The notional border marking the difference between Applied Phlebotinum which is a cool and interesting adjunct to the story being told, and Applied Phlebotinum which is the story being told. Story quality plummets dramatically the further past The Roddenberry Line you get.
What side of the Roddenberry Line you're on can often be determined by the amount of Techno Babble you have to wade through before you can find a real plot point or a believable character.
The term was coined by Ben "Gryphon" Hutchins of Eyrie Productions, Unlimited, and named (of course) for the late Gene Roddenberry, creator of Star Trek, whose enthusiasm for the gimcrackery of The Future occasionally overwhelmed his training as a writer. (Some of his successors were better about this... and some were significantly worse.)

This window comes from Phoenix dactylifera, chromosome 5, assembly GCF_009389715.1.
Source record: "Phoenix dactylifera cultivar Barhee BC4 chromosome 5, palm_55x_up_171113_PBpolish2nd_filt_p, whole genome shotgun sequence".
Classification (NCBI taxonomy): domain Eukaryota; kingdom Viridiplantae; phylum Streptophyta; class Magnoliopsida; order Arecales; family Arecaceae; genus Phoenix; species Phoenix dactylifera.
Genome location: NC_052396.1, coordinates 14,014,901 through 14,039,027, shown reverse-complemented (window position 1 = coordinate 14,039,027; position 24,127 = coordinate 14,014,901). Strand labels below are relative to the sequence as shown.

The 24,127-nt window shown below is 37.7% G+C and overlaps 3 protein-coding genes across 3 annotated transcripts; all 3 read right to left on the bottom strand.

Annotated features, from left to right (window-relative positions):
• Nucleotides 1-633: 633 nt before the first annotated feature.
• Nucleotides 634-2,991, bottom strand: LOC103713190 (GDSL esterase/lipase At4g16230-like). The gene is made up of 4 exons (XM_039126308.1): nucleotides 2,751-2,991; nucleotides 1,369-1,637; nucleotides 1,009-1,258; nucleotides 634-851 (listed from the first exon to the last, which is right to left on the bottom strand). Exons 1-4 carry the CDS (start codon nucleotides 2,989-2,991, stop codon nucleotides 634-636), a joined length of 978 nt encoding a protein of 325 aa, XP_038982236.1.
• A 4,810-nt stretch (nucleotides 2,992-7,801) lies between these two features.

- Episodes of Star Trek: The Original Series fell all over the spectrum. "The City on the Edge of Forever" had cool and interesting Applied Phlebotinum that was necessary for the story to be told at all, but wasn't a part of the story. "The Ultimate Computer" was right on the Roddenberry Line - the Applied Phlebotinum drove the story, but the story ultimately wasn't about the gadget of the week. "Spock's Brain" was all about the Applied Phlebotinum.
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